UConn football stayed busy this fall despite canceled season

Published on Friday, 18 December 2020 11:15


The UConn football team did not have any intercollegiate competition in 2020 but coach Randy Edsall rightly bristles at the notion that the Huskies took the year off.

“It wasn’t a year off for us. We worked just as hard,” Edsall said Thursday on a Zoom call with reporters.

The Huskies are one of just three FBS programs that opted not to play any games in 2020 for COVID reasons, but Edsall doesn’t flinch when asked if still believes it was the correct call.

“Most definitely,” Edsall said.

Other teams may be playing games, or just recently finished playing games, but the Huskies’ schedule has been full this fall, too.

“We were able to get a lot accomplished. I was really proud of our kids for how they handled everything,” Edsall said.

The Huskies practiced every Tuesday and Thursday, while lifting weights every Monday, Wednesday and Friday.

“All-in-all I thought it was very, very good for us,” Edsall said.

It wasn’t all easy for the Huskies, of course. And not playing games didn’t mean the Huskies were free from the issues caused by COVID-19.

Edsall revealed Thursday that his team had 23 positive COVID tests by his players, though he says none experienced serious symptoms.

A total of 70 players, based on contact tracing, were forced to quarantine at different points during the team’s “season.”

Only 20 players on the roster avoided being quarantined or isolated, Edsall said. A handful of those returned home and attended classes entirely remotely.

UConn sometimes didn’t know how many players were going to practice each day until the last moment. Edsall looked around the country at the rapidly changing schedules of games, and fears his team would have been in just as difficult a spot had it played games in 2020.

“Some of these teams didn’t know who they were playing or if they were playing that week. Talk about stress and strain,” Edsall said. “There was no stress or strain for us.”


The UConn players will move back to campus beginning on Jan. 15. After two weeks of quarantine, they will begin lifting weights and running with their teammates Feb. 1.

UConn will then hold a series of practices - the team is still referring to it as “spring” practice though it will take place in the middle of winter for the second year in a row - beginning on Feb. 15.

UConn will practice three days a week for five straight weeks, ending on March 19.

Edsall said they will play “three really, really big scrimmages” but aren’t likely to have any workouts open to fans.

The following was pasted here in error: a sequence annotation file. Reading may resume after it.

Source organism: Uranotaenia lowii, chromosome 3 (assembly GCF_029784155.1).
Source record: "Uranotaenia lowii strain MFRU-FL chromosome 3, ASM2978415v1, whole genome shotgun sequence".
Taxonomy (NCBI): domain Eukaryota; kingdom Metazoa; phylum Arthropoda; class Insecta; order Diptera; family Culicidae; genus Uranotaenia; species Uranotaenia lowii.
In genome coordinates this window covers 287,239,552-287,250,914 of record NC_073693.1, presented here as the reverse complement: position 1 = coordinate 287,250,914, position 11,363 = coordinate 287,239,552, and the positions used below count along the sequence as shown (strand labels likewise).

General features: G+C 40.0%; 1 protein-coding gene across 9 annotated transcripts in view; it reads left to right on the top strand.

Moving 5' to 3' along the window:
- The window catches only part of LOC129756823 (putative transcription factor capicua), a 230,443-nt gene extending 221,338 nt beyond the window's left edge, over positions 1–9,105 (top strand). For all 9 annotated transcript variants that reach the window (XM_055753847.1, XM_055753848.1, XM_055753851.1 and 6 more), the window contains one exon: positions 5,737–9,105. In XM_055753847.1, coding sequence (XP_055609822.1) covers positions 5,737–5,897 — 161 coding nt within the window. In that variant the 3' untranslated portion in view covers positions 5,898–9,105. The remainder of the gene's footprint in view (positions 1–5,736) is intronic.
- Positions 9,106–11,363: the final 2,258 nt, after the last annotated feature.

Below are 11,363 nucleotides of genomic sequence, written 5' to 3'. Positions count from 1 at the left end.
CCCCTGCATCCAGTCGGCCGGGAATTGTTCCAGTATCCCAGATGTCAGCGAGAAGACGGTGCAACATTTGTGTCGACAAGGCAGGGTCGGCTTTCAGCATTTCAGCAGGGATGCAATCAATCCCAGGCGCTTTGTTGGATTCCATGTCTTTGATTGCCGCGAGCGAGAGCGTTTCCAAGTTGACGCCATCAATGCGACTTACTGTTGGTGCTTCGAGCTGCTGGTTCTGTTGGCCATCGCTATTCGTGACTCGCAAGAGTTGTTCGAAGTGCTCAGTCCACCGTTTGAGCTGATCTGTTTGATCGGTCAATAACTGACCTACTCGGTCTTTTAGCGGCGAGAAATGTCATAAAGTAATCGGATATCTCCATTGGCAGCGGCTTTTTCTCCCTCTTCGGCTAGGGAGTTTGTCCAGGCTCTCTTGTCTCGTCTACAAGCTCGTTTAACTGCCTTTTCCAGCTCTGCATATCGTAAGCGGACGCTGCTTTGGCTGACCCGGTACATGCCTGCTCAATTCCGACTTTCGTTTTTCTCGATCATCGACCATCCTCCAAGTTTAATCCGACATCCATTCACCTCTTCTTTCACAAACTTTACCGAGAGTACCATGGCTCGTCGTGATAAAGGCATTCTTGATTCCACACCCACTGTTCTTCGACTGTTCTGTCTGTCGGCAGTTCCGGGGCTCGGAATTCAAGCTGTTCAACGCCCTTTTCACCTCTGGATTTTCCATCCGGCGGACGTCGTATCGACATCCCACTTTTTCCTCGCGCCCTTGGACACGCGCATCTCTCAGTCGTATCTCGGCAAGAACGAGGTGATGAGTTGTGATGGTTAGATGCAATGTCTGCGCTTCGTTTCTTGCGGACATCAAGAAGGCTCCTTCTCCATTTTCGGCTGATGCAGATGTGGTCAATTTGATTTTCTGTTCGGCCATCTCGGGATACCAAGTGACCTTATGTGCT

Earlier this fall. UConn, and some others, had contemplated playing games in the spring when the COVID-19 pandemic was more under control. But the Huskies eventually decided not to schedule any opponents.

“Weather-wise, I’m not sure it will be conducive to playing outside,” said Edsall, whose team will practice in the Shenkman Training Center on the Storrs campus and isn’t likely to venture to Pratt & Whitney Stadium.

Fans of the team will have to wait until 2021 to get a look at the Huskies in action.

“I don’t see us playing in front of any fans at all in the spring,” Edsall said.


Defensive tackle Travis Jones’ immense size - he’s 6-foot, 4-inches tall and some 336 pounds - doesn’t need to lose any weight to play his position effectively. But Edsall says he has been impressed with the way the junior from New Haven has changed his body, nonetheless.

“He really looks good. He’s kind of re-shaped his body,” Edsall said.

The more tone, even stronger Jones, who has been a part of all 24 games UConn has played since he arrived on campus and who has 95 tackles to his credit, is going to be tough to start when UConn restarts in 2021.

“He’s going to be a forced to be reckoned with,” Edsall said.


Edsall says the fall semester at UConn has been one of growth for the Huskies. His players are, in fact, much bigger in the coach’s estimation.

Edsall credited strength coach Matt King for pushing the Huskies to make big gains in the weight room.

“When you see our guys in the spring, you’re going to see a different looking team, physically,” Edsall said. “There were some guys that made a lot of great strides in the weight room.”


The fact that unbeaten Cincinnati (8-0) dropped two spots in the College Football Playoff rankings in the past two weeks despite not playing a game, while Power 5 schools Florida and Iowa State (which both have two losses and are ranked above the Bearcats) were seemingly measured by different standards was not surprising to Edsall.

Having coached in the American Athletic Conference, Edsall feels he has a pretty good handle on what the upper echelon thinks of anyone outside the Power 5. Still, he called the treatment of the Bearcats “perplexing.”

“It didn’t surprise me. It’s like they don’t want somebody from a Group of 5 to be involved in a game, in the top 4. You had UCF (unbeaten in 2017), now you have Cincinnati.”


Jay Rose, a Southington native who is the team’s top tight end, tore a pectoral muscle this fall and was forced to have surgery to repair the injury, Edsall said. The coach said Rose was performing very well before the injury occurred. … Edsall, when asked what fans will see from the Huskies soon: “I think you’re going to see an offense that’s going to be wide open.” … Among the COVID restrictions for UConn players this fall: they weren’t allowed full use of their locker room and typically weren’t allowed to shower in the facility.

Posted in New Britain Herald, UConn on Friday, 18 December 2020 11:15. Updated: Friday, 18 December 2020 11:17.